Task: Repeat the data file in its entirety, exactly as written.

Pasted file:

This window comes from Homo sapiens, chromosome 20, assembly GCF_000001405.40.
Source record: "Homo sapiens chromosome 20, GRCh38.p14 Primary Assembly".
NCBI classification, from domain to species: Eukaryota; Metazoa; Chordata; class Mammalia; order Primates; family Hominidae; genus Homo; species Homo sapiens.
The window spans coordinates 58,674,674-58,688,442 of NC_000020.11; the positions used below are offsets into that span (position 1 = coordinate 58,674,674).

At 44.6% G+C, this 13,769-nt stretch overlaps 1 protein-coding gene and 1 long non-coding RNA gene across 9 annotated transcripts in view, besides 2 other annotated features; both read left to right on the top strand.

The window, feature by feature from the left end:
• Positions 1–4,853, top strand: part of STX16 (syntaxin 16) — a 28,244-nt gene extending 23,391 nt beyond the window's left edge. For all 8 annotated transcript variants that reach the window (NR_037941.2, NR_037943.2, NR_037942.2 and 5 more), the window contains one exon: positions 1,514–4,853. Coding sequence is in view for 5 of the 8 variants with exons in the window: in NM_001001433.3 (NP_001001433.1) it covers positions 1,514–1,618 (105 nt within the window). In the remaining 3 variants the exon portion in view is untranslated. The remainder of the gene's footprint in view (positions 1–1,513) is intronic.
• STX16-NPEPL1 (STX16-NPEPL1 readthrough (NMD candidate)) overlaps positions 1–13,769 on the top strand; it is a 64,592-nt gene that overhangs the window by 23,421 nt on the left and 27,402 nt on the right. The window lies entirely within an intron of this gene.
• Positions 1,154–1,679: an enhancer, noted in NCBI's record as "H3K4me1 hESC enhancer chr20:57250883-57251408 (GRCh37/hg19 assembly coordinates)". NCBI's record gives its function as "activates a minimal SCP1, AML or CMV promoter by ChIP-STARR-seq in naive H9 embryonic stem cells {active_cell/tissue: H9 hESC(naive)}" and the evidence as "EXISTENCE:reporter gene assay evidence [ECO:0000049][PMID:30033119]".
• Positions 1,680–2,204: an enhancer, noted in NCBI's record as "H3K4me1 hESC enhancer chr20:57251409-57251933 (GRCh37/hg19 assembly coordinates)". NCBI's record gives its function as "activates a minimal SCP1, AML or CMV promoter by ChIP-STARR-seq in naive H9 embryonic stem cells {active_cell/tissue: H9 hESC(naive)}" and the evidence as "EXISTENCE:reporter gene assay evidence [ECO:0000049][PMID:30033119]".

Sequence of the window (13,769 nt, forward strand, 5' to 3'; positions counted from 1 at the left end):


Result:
This window comes from Homo sapiens, chromosome 20, assembly GCF_000001405.40.
Source record: "Homo sapiens chromosome 20, GRCh38.p14 Primary Assembly".
NCBI classification, from domain to species: Eukaryota; Metazoa; Chordata; class Mammalia; order Primates; family Hominidae; genus Homo; species Homo sapiens.
The window spans coordinates 58,674,674-58,688,442 of NC_000020.11; the positions used below are offsets into that span (position 1 = coordinate 58,674,674).

At 44.6% G+C, this 13,769-nt stretch overlaps 1 protein-coding gene and 1 long non-coding RNA gene across 9 annotated transcripts in view, besides 2 other annotated features; both read left to right on the top strand.

The window, feature by feature from the left end:
• Positions 1–4,853, top strand: part of STX16 (syntaxin 16) — a 28,244-nt gene extending 23,391 nt beyond the window's left edge. For all 8 annotated transcript variants that reach the window (NR_037941.2, NR_037943.2, NR_037942.2 and 5 more), the window contains one exon: positions 1,514–4,853. Coding sequence is in view for 5 of the 8 variants with exons in the window: in NM_001001433.3 (NP_001001433.1) it covers positions 1,514–1,618 (105 nt within the window). In the remaining 3 variants the exon portion in view is untranslated. The remainder of the gene's footprint in view (positions 1–1,513) is intronic.
• STX16-NPEPL1 (STX16-NPEPL1 readthrough (NMD candidate)) overlaps positions 1–13,769 on the top strand; it is a 64,592-nt gene that overhangs the window by 23,421 nt on the left and 27,402 nt on the right. The window lies entirely within an intron of this gene.
• Positions 1,154–1,679: an enhancer, noted in NCBI's record as "H3K4me1 hESC enhancer chr20:57250883-57251408 (GRCh37/hg19 assembly coordinates)". NCBI's record gives its function as "activates a minimal SCP1, AML or CMV promoter by ChIP-STARR-seq in naive H9 embryonic stem cells {active_cell/tissue: H9 hESC(naive)}" and the evidence as "EXISTENCE:reporter gene assay evidence [ECO:0000049][PMID:30033119]".
• Positions 1,680–2,204: an enhancer, noted in NCBI's record as "H3K4me1 hESC enhancer chr20:57251409-57251933 (GRCh37/hg19 assembly coordinates)". NCBI's record gives its function as "activates a minimal SCP1, AML or CMV promoter by ChIP-STARR-seq in naive H9 embryonic stem cells {active_cell/tissue: H9 hESC(naive)}" and the evidence as "EXISTENCE:reporter gene assay evidence [ECO:0000049][PMID:30033119]".

Sequence of the window (13,769 nt, forward strand, 5' to 3'; positions counted from 1 at the left end):